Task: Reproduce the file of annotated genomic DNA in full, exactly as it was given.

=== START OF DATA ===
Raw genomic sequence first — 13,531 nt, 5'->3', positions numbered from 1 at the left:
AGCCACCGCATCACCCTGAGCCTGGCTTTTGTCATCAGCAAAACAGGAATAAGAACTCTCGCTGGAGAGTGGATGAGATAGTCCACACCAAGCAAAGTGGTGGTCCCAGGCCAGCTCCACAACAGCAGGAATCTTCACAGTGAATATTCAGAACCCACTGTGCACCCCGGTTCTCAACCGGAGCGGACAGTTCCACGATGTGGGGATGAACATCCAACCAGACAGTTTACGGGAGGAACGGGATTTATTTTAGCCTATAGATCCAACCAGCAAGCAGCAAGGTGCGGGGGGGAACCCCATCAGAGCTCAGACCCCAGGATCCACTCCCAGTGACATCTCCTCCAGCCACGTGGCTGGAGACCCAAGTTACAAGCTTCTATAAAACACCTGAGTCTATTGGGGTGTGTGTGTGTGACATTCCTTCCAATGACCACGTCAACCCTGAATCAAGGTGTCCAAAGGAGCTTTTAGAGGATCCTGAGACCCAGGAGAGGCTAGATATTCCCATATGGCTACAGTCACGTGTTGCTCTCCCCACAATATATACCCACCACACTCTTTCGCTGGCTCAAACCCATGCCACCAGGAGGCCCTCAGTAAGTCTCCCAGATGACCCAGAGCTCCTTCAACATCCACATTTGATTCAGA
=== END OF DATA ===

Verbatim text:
Raw genomic sequence first — 13,531 nt, 5'->3', positions numbered from 1 at the left:
AGCCACCGCATCACCCTGAGCCTGGCTTTTGTCATCAGCAAAACAGGAATAAGAACTCTCGCTGGAGAGTGGATGAGATAGTCCACACCAAGCAAAGTGGTGGTCCCAGGCCAGCTCCACAACAGCAGGAATCTTCACAGTGAATATTCAGAACCCACTGTGCACCCCGGTTCTCAACCGGAGCGGACAGTTCCACGATGTGGGGATGAACATCCAACCAGACAGTTTACGGGAGGAACGGGATTTATTTTAGCCTATAGATCCAACCAGCAAGCAGCAAGGTGCGGGGGGGAACCCCATCAGAGCTCAGACCCCAGGATCCACTCCCAGTGACATCTCCTCCAGCCACGTGGCTGGAGACCCAAGTTACAAGCTTCTATAAAACACCTGAGTCTATTGGGGTGTGTGTGTGTGACATTCCTTCCAATGACCACGTCAACCCTGAATCAAGGTGTCCAAAGGAGCTTTTAGAGGATCCTGAGACCCAGGAGAGGCTAGATATTCCCATATGGCTACAGTCACGTGTTGCTCTCCCCACAATATATACCCACCACACTCTTTCGCTGGCTCAAACCCATGCCACCAGGAGGCCCTCAGTAAGTCTCCCAGATGACCCAGAGCTCCTTCAACATCCACATTTGATTCAGA